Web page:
Histologic processing and scoring of joints
Ankle joints were removed from the transgenic mice and were fixed in 10% buffered formalin overnight, decalcified in 30% formic acid for 4 days, and then embedded in paraffin. Sections were stained with hematoxylin and eosin, and the histopathologic score was evaluated microscopically, as described previously , in a blinded manner using a modified scoring system as follows: 0 = no detectable pathology; 1 = hyperplasia of the synovial membrane and presence of polymorphonuclear infiltrates; 2 = pannus and fibrous tissue formation and focal subchondral bone erosion; 3 = articular cartilage destruction and bone erosion; and 4 = extensive articular cartilage destruction and bone erosion.
The extent of synovitis, cartilage destruction, or bone erosion was based on arbitrary scores described extensively below, which we use regularly in our laboratory when scoring this TNF model of arthritis. Synovitis was evaluated using a semiquantitative scoring from 0 to 4: 0 = normal; 1 = mild synovial hypertrophy (< 5 cell layers) with few inflammatory cells; 2 = moderate synovial hypertrophy (< 20 cell layers) with accumulation of inflammatory cells into intrasynovial cysts; 3 = pannus and fibrous tissue formation; and 4 = pannus and fibrous tissue formation on both sides of the ankle joint. Bone erosions were scored from 0 to 4 as follows: 0 = normal; 1 = mild (focal subchondral erosion); 2 = moderate (multiple subchondral erosions); 3 = high (as above + focal erosion of talus); and 4 = maximum (multiple erosions of tarsal and metatarsal bones). Cartilage damage was evaluated on the two ankle joint bones, tibia and talus, after staining of tissue sections with safranin-O (BDH Laboratory Supplies, Poole, UK). Proteoglycan depletion and matrix erosion are associated with cartilage degradation, as can be revealed by loss of safranin-O staining. Cartilage damage was scored semiquantitatively from 0 to 4: 0 = intact; 1 = minor (< 10%); 2 = moderate (10–50%); 3 = high (50–80%); and 4 = severe (80–100%).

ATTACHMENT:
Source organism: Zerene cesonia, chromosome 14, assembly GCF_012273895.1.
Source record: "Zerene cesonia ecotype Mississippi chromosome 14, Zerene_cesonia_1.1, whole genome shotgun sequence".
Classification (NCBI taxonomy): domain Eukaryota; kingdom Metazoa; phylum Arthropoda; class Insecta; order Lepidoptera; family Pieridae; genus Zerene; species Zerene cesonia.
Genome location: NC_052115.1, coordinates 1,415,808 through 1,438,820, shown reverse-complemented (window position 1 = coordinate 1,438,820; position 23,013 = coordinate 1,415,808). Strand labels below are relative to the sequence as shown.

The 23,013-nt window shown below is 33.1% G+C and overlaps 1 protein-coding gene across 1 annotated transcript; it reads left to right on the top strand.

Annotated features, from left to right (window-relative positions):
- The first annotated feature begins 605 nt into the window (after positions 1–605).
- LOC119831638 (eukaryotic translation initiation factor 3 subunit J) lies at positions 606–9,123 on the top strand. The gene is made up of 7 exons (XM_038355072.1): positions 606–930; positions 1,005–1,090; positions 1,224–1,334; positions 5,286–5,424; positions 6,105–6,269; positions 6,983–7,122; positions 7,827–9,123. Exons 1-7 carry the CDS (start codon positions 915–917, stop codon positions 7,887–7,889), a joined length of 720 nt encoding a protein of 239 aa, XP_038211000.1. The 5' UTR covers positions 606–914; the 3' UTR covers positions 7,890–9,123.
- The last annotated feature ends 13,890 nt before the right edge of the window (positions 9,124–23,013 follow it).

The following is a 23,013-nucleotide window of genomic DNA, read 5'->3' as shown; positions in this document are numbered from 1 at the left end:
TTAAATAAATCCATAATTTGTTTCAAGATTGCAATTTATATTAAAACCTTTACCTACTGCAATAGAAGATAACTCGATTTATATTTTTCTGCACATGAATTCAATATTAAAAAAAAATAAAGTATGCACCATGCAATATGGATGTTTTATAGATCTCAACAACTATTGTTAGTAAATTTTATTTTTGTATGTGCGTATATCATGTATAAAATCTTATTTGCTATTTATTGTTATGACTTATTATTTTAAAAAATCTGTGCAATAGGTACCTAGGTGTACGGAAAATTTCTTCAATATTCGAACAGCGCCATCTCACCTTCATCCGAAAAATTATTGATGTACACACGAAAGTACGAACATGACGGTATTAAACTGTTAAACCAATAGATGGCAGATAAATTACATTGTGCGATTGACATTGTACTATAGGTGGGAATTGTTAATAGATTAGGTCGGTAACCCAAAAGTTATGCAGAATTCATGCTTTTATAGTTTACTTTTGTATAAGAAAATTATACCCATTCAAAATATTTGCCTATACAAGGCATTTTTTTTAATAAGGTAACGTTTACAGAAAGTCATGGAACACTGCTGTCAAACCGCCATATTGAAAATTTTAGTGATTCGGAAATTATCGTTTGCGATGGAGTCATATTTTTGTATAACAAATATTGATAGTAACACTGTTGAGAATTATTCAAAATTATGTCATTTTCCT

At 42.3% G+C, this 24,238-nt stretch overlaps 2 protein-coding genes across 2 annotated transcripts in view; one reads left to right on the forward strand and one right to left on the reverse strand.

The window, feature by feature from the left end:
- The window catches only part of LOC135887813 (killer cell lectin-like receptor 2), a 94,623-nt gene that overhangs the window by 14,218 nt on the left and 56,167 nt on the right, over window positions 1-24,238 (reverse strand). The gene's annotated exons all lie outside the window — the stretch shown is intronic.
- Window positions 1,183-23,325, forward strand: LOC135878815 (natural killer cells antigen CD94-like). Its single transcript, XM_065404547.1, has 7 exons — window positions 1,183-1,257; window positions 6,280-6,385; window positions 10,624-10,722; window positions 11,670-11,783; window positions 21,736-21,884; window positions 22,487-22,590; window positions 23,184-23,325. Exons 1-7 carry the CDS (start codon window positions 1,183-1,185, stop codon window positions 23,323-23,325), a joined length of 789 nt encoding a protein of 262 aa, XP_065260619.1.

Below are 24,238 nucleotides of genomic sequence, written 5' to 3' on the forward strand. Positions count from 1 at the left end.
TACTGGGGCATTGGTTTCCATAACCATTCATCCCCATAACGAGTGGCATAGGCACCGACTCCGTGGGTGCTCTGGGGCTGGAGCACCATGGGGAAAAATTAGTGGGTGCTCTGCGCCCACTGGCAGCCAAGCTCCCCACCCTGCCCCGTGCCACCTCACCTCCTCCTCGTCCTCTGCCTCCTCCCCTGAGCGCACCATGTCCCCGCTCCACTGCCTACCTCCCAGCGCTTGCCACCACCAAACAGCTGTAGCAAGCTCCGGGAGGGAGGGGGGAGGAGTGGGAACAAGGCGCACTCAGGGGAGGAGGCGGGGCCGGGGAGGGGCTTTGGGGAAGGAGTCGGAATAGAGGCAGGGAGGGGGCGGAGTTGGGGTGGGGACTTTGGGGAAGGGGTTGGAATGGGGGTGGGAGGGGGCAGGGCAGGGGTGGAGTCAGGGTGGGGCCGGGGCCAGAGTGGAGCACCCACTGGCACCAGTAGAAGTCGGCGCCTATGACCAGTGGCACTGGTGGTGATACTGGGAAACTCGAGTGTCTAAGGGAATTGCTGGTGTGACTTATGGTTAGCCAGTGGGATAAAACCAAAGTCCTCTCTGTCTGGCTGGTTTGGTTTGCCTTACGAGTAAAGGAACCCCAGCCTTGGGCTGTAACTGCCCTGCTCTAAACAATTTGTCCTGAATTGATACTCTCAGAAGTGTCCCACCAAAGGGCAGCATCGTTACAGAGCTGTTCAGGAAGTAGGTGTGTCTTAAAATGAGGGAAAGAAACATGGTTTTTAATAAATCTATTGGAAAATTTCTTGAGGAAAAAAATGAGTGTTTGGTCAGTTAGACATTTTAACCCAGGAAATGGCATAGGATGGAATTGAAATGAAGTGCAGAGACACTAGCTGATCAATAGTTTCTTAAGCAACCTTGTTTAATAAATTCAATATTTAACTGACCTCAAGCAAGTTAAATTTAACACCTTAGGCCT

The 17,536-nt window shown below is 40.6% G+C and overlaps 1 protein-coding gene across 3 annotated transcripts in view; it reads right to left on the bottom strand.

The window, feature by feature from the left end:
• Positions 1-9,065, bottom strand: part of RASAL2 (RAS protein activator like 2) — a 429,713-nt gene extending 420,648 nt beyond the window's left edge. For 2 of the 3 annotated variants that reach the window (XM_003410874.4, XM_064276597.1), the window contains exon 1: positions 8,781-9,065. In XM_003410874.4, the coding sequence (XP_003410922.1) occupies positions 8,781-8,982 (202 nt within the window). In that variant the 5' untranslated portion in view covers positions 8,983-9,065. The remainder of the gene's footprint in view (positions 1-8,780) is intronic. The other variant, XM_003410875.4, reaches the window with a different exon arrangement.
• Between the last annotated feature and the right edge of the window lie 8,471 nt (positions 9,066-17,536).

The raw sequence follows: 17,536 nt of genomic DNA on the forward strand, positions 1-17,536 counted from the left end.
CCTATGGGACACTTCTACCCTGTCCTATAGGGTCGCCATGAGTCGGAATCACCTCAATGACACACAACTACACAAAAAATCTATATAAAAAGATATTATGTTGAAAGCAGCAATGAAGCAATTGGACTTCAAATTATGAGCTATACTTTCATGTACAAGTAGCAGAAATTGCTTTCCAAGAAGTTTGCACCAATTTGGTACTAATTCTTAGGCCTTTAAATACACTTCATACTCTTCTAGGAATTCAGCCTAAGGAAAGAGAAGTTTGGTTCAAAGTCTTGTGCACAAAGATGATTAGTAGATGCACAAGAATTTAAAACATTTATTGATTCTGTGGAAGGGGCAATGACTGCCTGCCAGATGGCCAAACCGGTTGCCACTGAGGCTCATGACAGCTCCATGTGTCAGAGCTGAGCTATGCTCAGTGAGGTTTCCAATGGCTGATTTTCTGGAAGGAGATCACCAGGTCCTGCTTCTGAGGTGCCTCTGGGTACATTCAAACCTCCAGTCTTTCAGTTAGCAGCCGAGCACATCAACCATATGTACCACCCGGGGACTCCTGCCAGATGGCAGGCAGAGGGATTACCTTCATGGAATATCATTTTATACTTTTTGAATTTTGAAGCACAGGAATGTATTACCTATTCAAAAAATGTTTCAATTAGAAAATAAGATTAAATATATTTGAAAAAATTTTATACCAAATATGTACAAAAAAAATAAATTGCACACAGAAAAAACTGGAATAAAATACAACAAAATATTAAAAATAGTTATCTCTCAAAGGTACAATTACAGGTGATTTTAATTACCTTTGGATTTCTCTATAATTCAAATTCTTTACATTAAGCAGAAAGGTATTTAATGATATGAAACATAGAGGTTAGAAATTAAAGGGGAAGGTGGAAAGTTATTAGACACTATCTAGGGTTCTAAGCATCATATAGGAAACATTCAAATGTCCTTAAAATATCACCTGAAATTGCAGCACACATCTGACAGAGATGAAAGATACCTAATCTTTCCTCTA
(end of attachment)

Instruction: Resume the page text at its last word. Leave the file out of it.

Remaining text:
All values are expressed as means ± standard error. Arthritic scores and histologic scores were analyzed using the Mann–Whitney U test for nonparametric data. P < 0.05 was considered statistically significant.
Clinical effects of diacerein
Semiquantitative clinical assessment based on arthritis scores of ankle joints in experimental Tg197 mice
% of total joints
AS ≤ 1
AS > 1
Mean AS ± standard error
1.40 ± 0.07
1.35 ± 0.06
Diacerein 2 mg/kg daily
0.97 ± 0.06*
Diacerein 20 mg/kg daily
1.00 ± 0.11*
Diacerein 60 mg/kg daily
0.88 ± 0.08*
Methotrexate 1 mg/kg three times weekly
1.33 ± 0.16
Dexamethasone 0.5 mg/kg daily
0.75 ± 0.11*
CB0006 5 mg/kg weekly
Joint histopathology in diacerein treated mice
Histopathologic assessment of various antiarthritic agents in the Tg197 murine model of rheumatoid arthritis
% of total at indicated HS scores